Behaviors and Strategies for the Home and School Setting
ECE 313: Collaboration with Parents & Community
February 13th, 2012
Instructor: Brandy O'Leary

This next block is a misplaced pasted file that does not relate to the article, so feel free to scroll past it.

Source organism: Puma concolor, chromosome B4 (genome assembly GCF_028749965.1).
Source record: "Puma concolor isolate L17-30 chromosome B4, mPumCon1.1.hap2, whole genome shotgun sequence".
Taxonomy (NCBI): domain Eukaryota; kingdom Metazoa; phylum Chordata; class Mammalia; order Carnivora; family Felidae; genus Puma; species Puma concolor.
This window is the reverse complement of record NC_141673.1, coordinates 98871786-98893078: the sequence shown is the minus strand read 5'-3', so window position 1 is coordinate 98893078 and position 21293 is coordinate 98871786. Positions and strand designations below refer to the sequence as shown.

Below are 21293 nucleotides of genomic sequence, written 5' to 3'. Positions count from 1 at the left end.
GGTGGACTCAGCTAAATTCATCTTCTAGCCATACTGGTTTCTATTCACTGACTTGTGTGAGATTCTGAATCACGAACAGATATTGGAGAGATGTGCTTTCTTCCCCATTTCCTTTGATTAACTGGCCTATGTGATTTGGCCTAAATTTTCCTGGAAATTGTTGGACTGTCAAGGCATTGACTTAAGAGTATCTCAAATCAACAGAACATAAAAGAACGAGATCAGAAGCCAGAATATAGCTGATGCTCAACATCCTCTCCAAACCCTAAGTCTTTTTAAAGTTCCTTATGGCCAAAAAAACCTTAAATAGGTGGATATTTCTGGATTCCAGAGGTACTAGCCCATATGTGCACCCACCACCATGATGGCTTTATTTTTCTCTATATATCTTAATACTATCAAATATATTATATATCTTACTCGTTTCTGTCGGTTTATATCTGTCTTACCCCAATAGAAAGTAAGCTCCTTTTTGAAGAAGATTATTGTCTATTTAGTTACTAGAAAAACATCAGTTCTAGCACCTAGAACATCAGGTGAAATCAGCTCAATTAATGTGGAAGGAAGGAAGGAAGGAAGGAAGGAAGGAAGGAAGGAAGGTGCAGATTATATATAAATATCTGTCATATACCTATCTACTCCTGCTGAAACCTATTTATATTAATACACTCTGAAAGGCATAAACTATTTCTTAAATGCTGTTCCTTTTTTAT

Children need learning experiences and environments that fit their needs, not based on what adults think they should be learning or doing. Understanding the working of a family-centered early care preschool room deals with many aspects. We as educators must remember that things we report to parents as problematic in our environment may not be a concern in their home environment. Stay focused on developmental aspects to conquer behavioral issues. Some things to consider are attachment, self-help skills, empowerment, pro-social skills, and self-esteem. These are building blocks to gear preschoolers for their next step- kindergarten. A source of learning comes from many places- self, others, and experiences. Each developmental stage begins at home and should be strengthened in a school setting. Healthy attachments with parents and caregivers facilitate the positive development of these skills, which provide the foundation to for these skills. When various opportunities are given to children through play, modeling, coaching, environmental set up, and a well planned curriculum they flourish developmentally. Environments both in the home and in early childhood centers need to be conducive to a child’s learning experience. Facilitating a child's growth means working side by side with families. Attachment and bonding should be reinforced throughout every child's early childhood years- in and out of childcare. According to Bertherton (1992), "Attachment theory relates to strong, affectionate bonds that human beings share with each other (p. 759)." Indeed, these bonds are to be facilitated. Between human beings and have a shared common ground. This behavior must be reciprocal. The child benefits from multiple adults reinforcing attachment bonds consistently. Children's concept of their attachment figures, their whereabouts and likely response to child's behavior will help them with bonding. Felt security is regulated by physical proximity. The influence of parental attachment and the effect it has in relationships with peers and behavioral outcomes are meaningful. This attachment influences their motivation, how a child adjusts, and varies from child to child of various ages. Parents should identify their child's temperament, work with it, respect it, and accept it. Being consistent in their mood, as well as, planning family time and modeling will help children with any new adjustment. With secure attachment bonds children are able to move on to more complex developmental skills, such as, self-help skills. According to Eliason and Jenkins (2012), "Hands on or real experiences are important for children in the stage of early childhood. These children need a strong base of experiences that will provide a foundation for later learning (p.9)." To help facilitate self-help skills we as educators need to select appropriate prompts, fade support when a child can perform tasks on their own, have flexible schedules and follow routines. The goal should be performing tasks independently and persistence is the key to success. If rewards are issued they should be age appropriate and occur naturally and consistently. Praises, high fives, and tokens of affection are acceptable. Helping children is critical to move to the next step. Expect success when teaching is far more rewarding for staff and children. Learning is embedded into curriculum planning. Offering opportunities to promote self-help skills throughout their whole day gives them the much needed practice for success. Involving parents to reinforce new skills learned from school at home strengthens connections. Provide literature and make it accessible to children and families for skill building techniques can help. The best way to learn self-help skills...